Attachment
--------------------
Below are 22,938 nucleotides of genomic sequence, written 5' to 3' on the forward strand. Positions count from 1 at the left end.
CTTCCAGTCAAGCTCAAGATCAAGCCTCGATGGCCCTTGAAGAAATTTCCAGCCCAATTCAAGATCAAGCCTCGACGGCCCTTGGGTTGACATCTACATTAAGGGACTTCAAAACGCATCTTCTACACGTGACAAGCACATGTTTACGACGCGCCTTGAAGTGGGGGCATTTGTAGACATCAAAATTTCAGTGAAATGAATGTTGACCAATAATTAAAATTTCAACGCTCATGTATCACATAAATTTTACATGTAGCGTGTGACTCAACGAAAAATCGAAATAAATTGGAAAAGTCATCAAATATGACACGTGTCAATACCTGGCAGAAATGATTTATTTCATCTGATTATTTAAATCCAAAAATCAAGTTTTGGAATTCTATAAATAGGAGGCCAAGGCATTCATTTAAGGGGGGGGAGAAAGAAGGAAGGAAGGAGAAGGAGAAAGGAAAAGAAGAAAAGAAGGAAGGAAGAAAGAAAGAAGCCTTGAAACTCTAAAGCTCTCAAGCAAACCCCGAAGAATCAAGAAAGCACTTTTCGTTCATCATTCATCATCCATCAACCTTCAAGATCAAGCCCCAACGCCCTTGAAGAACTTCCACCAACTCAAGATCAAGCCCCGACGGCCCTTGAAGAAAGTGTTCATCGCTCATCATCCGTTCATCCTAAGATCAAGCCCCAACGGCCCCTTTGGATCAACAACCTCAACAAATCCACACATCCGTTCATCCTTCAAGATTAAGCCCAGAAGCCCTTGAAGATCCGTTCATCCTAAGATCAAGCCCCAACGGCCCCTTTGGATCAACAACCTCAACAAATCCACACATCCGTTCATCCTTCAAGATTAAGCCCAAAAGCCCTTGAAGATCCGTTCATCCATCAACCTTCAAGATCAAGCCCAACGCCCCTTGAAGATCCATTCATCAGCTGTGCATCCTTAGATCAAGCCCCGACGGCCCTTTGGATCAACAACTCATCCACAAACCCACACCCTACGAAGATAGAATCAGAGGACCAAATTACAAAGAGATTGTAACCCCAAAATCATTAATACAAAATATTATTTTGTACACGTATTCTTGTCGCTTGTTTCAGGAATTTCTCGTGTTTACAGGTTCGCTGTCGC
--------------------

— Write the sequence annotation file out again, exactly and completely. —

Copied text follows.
Below are 22,938 nucleotides of genomic sequence, written 5' to 3' on the forward strand. Positions count from 1 at the left end.
CTTCCAGTCAAGCTCAAGATCAAGCCTCGATGGCCCTTGAAGAAATTTCCAGCCCAATTCAAGATCAAGCCTCGACGGCCCTTGGGTTGACATCTACATTAAGGGACTTCAAAACGCATCTTCTACACGTGACAAGCACATGTTTACGACGCGCCTTGAAGTGGGGGCATTTGTAGACATCAAAATTTCAGTGAAATGAATGTTGACCAATAATTAAAATTTCAACGCTCATGTATCACATAAATTTTACATGTAGCGTGTGACTCAACGAAAAATCGAAATAAATTGGAAAAGTCATCAAATATGACACGTGTCAATACCTGGCAGAAATGATTTATTTCATCTGATTATTTAAATCCAAAAATCAAGTTTTGGAATTCTATAAATAGGAGGCCAAGGCATTCATTTAAGGGGGGGGAGAAAGAAGGAAGGAAGGAGAAGGAGAAAGGAAAAGAAGAAAAGAAGGAAGGAAGAAAGAAAGAAGCCTTGAAACTCTAAAGCTCTCAAGCAAACCCCGAAGAATCAAGAAAGCACTTTTCGTTCATCATTCATCATCCATCAACCTTCAAGATCAAGCCCCAACGCCCTTGAAGAACTTCCACCAACTCAAGATCAAGCCCCGACGGCCCTTGAAGAAAGTGTTCATCGCTCATCATCCGTTCATCCTAAGATCAAGCCCCAACGGCCCCTTTGGATCAACAACCTCAACAAATCCACACATCCGTTCATCCTTCAAGATTAAGCCCAGAAGCCCTTGAAGATCCGTTCATCCTAAGATCAAGCCCCAACGGCCCCTTTGGATCAACAACCTCAACAAATCCACACATCCGTTCATCCTTCAAGATTAAGCCCAAAAGCCCTTGAAGATCCGTTCATCCATCAACCTTCAAGATCAAGCCCAACGCCCCTTGAAGATCCATTCATCAGCTGTGCATCCTTAGATCAAGCCCCGACGGCCCTTTGGATCAACAACTCATCCACAAACCCACACCCTACGAAGATAGAATCAGAGGACCAAATTACAAAGAGATTGTAACCCCAAAATCATTAATACAAAATATTATTTTGTACACGTATTCTTGTCGCTTGTTTCAGGAATTTCTCGTGTTTACAGGTTCGCTGTCGC